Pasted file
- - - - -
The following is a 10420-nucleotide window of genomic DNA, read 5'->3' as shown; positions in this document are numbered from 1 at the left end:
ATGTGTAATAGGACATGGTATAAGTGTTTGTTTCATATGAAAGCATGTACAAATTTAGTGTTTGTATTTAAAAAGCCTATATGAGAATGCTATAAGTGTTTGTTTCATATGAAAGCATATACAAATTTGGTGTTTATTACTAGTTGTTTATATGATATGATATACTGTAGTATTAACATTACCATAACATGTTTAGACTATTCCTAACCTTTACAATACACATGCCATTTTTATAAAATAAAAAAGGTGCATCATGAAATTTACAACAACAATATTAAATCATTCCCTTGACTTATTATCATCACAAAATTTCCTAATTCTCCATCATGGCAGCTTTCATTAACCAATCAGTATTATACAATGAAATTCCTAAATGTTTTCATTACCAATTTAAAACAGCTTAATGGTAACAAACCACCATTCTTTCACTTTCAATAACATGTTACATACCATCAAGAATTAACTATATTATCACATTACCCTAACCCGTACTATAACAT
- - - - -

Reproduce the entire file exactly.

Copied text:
The following is a 10420-nucleotide window of genomic DNA, read 5'->3' as shown; positions in this document are numbered from 1 at the left end:
ATGTGTAATAGGACATGGTATAAGTGTTTGTTTCATATGAAAGCATGTACAAATTTAGTGTTTGTATTTAAAAAGCCTATATGAGAATGCTATAAGTGTTTGTTTCATATGAAAGCATATACAAATTTGGTGTTTATTACTAGTTGTTTATATGATATGATATACTGTAGTATTAACATTACCATAACATGTTTAGACTATTCCTAACCTTTACAATACACATGCCATTTTTATAAAATAAAAAAGGTGCATCATGAAATTTACAACAACAATATTAAATCATTCCCTTGACTTATTATCATCACAAAATTTCCTAATTCTCCATCATGGCAGCTTTCATTAACCAATCAGTATTATACAATGAAATTCCTAAATGTTTTCATTACCAATTTAAAACAGCTTAATGGTAACAAACCACCATTCTTTCACTTTCAATAACATGTTACATACCATCAAGAATTAACTATATTATCACATTACCCTAACCCGTACTATAACAT